i have had one of these plants now for about 6 months and i water it every 3-4 days and mine is starting to double. at least that is what it looks like. just out of curisoty i would like to know how big these things actually get

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  19. Anonymous,
    Individual Lithops don't get very large, they can clump up real nice, but individually the largest I've ever seen a single plant was maybe twice the size of my thumb. And even then I wondered if it hadn't been heavily fertilized or watered to swell that large.

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  20. Maybe I missed it in the reading, but if not, what would be the best time of the year to re-pot? (If there is a best time), Thanks in advance!

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  21. MissMariah7:41 PM

    Thanks to your blog post, I am now even MORE obsessed with succulents and with Lithops! :-) I love the little buggers. But I also love the photographic arrangement that you set up for your final photo of the potted Lithops. The choice of setting the Lithops against the backdrop of the terrariums is lovely. I'm curious as to what you've got in the left one (I can see that the right jar has a type of fern in it.)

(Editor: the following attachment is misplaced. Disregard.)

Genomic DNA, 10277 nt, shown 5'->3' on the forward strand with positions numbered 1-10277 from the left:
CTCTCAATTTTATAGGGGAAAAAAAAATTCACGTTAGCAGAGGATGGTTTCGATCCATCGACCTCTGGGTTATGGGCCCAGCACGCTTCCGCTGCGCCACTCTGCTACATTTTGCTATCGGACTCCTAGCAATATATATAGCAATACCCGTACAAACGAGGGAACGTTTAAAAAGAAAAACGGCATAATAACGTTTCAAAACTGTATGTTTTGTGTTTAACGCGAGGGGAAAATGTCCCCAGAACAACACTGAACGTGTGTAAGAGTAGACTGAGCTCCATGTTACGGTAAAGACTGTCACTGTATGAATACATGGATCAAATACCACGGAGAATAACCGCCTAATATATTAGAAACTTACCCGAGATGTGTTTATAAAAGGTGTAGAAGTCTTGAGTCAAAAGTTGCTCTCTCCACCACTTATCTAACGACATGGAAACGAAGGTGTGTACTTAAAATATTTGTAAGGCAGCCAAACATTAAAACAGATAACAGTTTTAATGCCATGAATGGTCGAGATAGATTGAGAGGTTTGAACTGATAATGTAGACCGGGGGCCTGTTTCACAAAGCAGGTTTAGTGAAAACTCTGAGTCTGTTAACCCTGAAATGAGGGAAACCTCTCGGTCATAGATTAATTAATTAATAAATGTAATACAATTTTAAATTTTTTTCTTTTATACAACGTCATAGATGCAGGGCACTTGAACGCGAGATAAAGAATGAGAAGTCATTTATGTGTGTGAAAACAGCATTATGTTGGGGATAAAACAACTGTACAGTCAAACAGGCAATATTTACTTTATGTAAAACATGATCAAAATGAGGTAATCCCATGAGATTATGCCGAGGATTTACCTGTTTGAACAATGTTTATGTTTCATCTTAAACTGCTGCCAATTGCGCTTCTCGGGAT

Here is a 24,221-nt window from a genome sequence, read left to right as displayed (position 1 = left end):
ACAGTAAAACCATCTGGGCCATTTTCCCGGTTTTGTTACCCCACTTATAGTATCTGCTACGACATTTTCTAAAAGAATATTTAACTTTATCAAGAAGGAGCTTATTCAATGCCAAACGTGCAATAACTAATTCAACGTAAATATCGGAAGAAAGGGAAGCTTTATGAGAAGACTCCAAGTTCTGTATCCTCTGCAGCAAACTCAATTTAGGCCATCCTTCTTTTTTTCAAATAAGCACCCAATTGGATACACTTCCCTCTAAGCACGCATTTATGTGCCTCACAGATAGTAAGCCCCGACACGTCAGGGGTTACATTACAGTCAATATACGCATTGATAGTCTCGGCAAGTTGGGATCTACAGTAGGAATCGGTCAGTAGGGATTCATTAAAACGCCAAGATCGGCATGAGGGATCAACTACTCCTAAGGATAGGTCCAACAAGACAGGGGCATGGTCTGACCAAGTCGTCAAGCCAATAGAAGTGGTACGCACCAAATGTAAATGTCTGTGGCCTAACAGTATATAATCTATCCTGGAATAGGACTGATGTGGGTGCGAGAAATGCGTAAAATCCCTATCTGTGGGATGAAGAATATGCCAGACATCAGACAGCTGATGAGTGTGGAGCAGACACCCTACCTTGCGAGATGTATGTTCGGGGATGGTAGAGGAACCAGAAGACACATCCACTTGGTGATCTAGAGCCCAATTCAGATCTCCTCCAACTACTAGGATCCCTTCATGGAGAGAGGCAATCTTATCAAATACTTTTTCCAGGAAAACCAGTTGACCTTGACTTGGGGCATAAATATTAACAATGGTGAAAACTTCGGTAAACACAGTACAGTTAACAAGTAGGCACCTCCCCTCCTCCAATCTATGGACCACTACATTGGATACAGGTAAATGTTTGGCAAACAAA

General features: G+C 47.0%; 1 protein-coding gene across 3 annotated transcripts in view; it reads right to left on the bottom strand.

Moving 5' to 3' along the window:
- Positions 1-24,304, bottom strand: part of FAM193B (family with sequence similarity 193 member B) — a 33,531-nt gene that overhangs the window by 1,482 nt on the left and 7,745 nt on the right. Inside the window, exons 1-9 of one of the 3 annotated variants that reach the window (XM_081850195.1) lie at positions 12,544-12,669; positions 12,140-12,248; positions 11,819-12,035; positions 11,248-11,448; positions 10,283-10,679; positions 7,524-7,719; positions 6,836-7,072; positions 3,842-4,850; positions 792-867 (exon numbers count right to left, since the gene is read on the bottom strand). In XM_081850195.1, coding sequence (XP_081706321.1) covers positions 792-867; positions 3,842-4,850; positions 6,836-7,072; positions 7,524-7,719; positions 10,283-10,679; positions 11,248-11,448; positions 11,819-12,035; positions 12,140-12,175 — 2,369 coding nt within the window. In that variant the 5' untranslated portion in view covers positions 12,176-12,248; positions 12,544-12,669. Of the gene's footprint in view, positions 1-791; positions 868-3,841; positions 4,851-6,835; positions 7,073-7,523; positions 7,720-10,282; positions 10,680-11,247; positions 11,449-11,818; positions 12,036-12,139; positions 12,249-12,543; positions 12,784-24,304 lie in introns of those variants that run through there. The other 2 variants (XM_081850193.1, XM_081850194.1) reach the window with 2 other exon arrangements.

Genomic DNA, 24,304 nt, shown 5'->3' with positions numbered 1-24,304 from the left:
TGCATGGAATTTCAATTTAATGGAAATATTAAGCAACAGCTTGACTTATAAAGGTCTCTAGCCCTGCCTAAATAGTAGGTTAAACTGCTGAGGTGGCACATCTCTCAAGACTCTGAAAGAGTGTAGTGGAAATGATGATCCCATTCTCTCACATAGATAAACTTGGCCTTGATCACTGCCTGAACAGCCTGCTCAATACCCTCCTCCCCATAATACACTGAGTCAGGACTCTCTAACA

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  22. Anonymous6:09 PM

    Great article!

    I'm wondering, could you please write the exact composition of your bonsai mix?

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  23. Really great article! I've been looking for this kind of info for awhile. I have six of them and i'm planning to put them all in the same pot. The re-potting mix was always my fear, never really got the right kind of mix. So i'm assuming that he used straight bonsai mix to re-pot, and hoping he will confirm this.